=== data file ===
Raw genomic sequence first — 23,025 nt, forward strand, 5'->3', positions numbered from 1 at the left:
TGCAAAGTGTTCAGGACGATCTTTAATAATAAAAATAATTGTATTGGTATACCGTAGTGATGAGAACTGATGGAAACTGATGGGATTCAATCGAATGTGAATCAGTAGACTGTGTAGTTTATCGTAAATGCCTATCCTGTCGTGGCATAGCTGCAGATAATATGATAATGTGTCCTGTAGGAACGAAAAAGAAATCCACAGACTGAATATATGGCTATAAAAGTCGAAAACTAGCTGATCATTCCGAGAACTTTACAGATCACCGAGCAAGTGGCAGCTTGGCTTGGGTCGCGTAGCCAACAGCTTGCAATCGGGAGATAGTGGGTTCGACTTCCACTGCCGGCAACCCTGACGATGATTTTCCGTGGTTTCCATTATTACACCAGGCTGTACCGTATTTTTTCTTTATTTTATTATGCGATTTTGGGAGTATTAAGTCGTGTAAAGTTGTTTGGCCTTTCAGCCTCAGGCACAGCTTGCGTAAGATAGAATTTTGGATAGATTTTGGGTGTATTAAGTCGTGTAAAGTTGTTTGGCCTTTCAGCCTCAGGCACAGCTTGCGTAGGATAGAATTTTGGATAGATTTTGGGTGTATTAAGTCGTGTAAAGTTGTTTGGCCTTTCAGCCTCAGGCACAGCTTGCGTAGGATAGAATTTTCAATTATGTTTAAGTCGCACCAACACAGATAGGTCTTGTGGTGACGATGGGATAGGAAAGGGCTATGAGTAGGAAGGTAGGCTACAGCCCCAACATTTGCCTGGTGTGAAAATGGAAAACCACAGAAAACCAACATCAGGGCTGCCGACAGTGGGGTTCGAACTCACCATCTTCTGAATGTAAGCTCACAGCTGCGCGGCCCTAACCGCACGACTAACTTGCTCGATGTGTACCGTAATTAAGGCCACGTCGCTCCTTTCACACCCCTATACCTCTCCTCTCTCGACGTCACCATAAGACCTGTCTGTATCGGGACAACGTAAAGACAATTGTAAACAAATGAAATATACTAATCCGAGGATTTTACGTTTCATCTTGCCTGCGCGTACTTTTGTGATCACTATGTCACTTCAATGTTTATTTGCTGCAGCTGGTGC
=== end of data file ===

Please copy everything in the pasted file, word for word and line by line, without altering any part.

Raw genomic sequence first — 23,025 nt, forward strand, 5'->3', positions numbered from 1 at the left:
TGCAAAGTGTTCAGGACGATCTTTAATAATAAAAATAATTGTATTGGTATACCGTAGTGATGAGAACTGATGGAAACTGATGGGATTCAATCGAATGTGAATCAGTAGACTGTGTAGTTTATCGTAAATGCCTATCCTGTCGTGGCATAGCTGCAGATAATATGATAATGTGTCCTGTAGGAACGAAAAAGAAATCCACAGACTGAATATATGGCTATAAAAGTCGAAAACTAGCTGATCATTCCGAGAACTTTACAGATCACCGAGCAAGTGGCAGCTTGGCTTGGGTCGCGTAGCCAACAGCTTGCAATCGGGAGATAGTGGGTTCGACTTCCACTGCCGGCAACCCTGACGATGATTTTCCGTGGTTTCCATTATTACACCAGGCTGTACCGTATTTTTTCTTTATTTTATTATGCGATTTTGGGAGTATTAAGTCGTGTAAAGTTGTTTGGCCTTTCAGCCTCAGGCACAGCTTGCGTAAGATAGAATTTTGGATAGATTTTGGGTGTATTAAGTCGTGTAAAGTTGTTTGGCCTTTCAGCCTCAGGCACAGCTTGCGTAGGATAGAATTTTGGATAGATTTTGGGTGTATTAAGTCGTGTAAAGTTGTTTGGCCTTTCAGCCTCAGGCACAGCTTGCGTAGGATAGAATTTTCAATTATGTTTAAGTCGCACCAACACAGATAGGTCTTGTGGTGACGATGGGATAGGAAAGGGCTATGAGTAGGAAGGTAGGCTACAGCCCCAACATTTGCCTGGTGTGAAAATGGAAAACCACAGAAAACCAACATCAGGGCTGCCGACAGTGGGGTTCGAACTCACCATCTTCTGAATGTAAGCTCACAGCTGCGCGGCCCTAACCGCACGACTAACTTGCTCGATGTGTACCGTAATTAAGGCCACGTCGCTCCTTTCACACCCCTATACCTCTCCTCTCTCGACGTCACCATAAGACCTGTCTGTATCGGGACAACGTAAAGACAATTGTAAACAAATGAAATATACTAATCCGAGGATTTTACGTTTCATCTTGCCTGCGCGTACTTTTGTGATCACTATGTCACTTCAATGTTTATTTGCTGCAGCTGGTGC